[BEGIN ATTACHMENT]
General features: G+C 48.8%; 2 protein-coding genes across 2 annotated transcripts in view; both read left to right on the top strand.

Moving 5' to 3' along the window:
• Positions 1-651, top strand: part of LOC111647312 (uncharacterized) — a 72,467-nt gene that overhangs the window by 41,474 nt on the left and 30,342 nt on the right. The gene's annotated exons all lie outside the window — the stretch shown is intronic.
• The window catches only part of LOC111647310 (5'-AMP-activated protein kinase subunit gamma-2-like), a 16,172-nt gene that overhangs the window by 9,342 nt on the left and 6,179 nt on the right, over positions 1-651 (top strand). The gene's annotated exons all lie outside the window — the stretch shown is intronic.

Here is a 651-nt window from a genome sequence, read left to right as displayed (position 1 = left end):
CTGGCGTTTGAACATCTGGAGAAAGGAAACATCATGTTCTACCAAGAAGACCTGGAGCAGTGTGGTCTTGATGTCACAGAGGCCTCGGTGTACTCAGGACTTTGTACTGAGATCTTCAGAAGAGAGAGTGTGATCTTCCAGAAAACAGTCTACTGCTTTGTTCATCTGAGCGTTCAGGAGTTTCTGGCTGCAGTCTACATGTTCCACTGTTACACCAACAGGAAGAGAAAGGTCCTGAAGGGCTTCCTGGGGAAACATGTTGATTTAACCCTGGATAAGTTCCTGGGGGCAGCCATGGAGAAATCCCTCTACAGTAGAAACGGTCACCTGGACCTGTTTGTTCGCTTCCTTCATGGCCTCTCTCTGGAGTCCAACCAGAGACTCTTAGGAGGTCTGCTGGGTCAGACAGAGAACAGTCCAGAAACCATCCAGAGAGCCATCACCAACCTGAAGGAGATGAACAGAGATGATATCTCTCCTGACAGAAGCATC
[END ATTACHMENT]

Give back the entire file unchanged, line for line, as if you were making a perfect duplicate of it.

General features: G+C 48.8%; 2 protein-coding genes across 2 annotated transcripts in view; both read left to right on the top strand.

Moving 5' to 3' along the window:
• Positions 1-651, top strand: part of LOC111647312 (uncharacterized) — a 72,467-nt gene that overhangs the window by 41,474 nt on the left and 30,342 nt on the right. The gene's annotated exons all lie outside the window — the stretch shown is intronic.
• The window catches only part of LOC111647310 (5'-AMP-activated protein kinase subunit gamma-2-like), a 16,172-nt gene that overhangs the window by 9,342 nt on the left and 6,179 nt on the right, over positions 1-651 (top strand). The gene's annotated exons all lie outside the window — the stretch shown is intronic.

Here is a 651-nt window from a genome sequence, read left to right as displayed (position 1 = left end):
CTGGCGTTTGAACATCTGGAGAAAGGAAACATCATGTTCTACCAAGAAGACCTGGAGCAGTGTGGTCTTGATGTCACAGAGGCCTCGGTGTACTCAGGACTTTGTACTGAGATCTTCAGAAGAGAGAGTGTGATCTTCCAGAAAACAGTCTACTGCTTTGTTCATCTGAGCGTTCAGGAGTTTCTGGCTGCAGTCTACATGTTCCACTGTTACACCAACAGGAAGAGAAAGGTCCTGAAGGGCTTCCTGGGGAAACATGTTGATTTAACCCTGGATAAGTTCCTGGGGGCAGCCATGGAGAAATCCCTCTACAGTAGAAACGGTCACCTGGACCTGTTTGTTCGCTTCCTTCATGGCCTCTCTCTGGAGTCCAACCAGAGACTCTTAGGAGGTCTGCTGGGTCAGACAGAGAACAGTCCAGAAACCATCCAGAGAGCCATCACCAACCTGAAGGAGATGAACAGAGATGATATCTCTCCTGACAGAAGCATC